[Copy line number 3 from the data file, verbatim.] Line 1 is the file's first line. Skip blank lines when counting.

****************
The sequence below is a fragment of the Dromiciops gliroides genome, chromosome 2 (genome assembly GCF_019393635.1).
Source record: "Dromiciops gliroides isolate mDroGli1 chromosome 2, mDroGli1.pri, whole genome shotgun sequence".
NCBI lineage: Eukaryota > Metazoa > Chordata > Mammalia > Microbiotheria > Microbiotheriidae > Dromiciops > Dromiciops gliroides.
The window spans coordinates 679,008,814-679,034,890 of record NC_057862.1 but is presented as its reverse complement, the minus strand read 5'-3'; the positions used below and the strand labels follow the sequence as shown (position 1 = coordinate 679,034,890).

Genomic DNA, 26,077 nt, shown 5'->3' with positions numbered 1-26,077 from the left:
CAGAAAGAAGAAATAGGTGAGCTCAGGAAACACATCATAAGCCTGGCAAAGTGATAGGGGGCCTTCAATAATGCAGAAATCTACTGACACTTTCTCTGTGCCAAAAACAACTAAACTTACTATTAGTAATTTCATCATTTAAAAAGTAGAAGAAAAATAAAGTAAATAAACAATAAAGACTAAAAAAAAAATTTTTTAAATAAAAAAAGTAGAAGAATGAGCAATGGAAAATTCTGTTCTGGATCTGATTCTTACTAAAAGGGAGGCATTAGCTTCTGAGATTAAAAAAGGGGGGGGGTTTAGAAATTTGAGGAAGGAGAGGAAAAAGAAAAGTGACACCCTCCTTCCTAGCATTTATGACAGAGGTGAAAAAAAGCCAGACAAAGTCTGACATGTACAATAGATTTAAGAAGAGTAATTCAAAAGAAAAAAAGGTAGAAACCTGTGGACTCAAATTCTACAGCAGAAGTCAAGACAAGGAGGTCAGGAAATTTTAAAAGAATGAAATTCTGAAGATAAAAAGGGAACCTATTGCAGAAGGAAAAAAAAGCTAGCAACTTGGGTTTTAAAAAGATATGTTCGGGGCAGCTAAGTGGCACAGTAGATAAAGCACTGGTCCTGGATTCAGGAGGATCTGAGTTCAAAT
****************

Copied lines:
NCBI lineage: Eukaryota > Metazoa > Chordata > Mammalia > Microbiotheria > Microbiotheriidae > Dromiciops > Dromiciops gliroides.